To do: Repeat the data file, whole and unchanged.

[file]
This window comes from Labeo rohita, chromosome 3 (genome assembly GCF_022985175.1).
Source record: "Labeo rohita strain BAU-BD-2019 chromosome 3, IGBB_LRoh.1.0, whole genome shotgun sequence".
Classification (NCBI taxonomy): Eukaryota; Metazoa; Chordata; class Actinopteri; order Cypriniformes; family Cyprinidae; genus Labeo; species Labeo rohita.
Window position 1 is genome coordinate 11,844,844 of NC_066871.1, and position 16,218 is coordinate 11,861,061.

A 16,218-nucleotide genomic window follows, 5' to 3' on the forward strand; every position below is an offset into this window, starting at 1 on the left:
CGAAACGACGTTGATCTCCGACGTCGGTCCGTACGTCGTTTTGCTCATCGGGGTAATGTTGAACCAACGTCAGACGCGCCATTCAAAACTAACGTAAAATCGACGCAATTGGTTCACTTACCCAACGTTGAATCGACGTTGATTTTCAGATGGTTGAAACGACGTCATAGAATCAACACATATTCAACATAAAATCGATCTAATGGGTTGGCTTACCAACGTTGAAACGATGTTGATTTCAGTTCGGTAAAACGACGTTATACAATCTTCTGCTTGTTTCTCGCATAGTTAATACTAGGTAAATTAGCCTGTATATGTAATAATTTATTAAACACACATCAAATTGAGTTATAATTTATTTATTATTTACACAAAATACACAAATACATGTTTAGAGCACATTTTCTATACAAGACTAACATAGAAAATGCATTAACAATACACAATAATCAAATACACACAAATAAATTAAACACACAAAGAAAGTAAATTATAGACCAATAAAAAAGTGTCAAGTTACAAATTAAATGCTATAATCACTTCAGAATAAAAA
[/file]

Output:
This window comes from Labeo rohita, chromosome 3 (genome assembly GCF_022985175.1).
Source record: "Labeo rohita strain BAU-BD-2019 chromosome 3, IGBB_LRoh.1.0, whole genome shotgun sequence".
Classification (NCBI taxonomy): Eukaryota; Metazoa; Chordata; class Actinopteri; order Cypriniformes; family Cyprinidae; genus Labeo; species Labeo rohita.
Window position 1 is genome coordinate 11,844,844 of NC_066871.1, and position 16,218 is coordinate 11,861,061.

A 16,218-nucleotide genomic window follows, 5' to 3' on the forward strand; every position below is an offset into this window, starting at 1 on the left:
CGAAACGACGTTGATCTCCGACGTCGGTCCGTACGTCGTTTTGCTCATCGGGGTAATGTTGAACCAACGTCAGACGCGCCATTCAAAACTAACGTAAAATCGACGCAATTGGTTCACTTACCCAACGTTGAATCGACGTTGATTTTCAGATGGTTGAAACGACGTCATAGAATCAACACATATTCAACATAAAATCGATCTAATGGGTTGGCTTACCAACGTTGAAACGATGTTGATTTCAGTTCGGTAAAACGACGTTATACAATCTTCTGCTTGTTTCTCGCATAGTTAATACTAGGTAAATTAGCCTGTATATGTAATAATTTATTAAACACACATCAAATTGAGTTATAATTTATTTATTATTTACACAAAATACACAAATACATGTTTAGAGCACATTTTCTATACAAGACTAACATAGAAAATGCATTAACAATACACAATAATCAAATACACACAAATAAATTAAACACACAAAGAAAGTAAATTATAGACCAATAAAAAAGTGTCAAGTTACAAATTAAATGCTATAATCACTTCAGAATAAAAA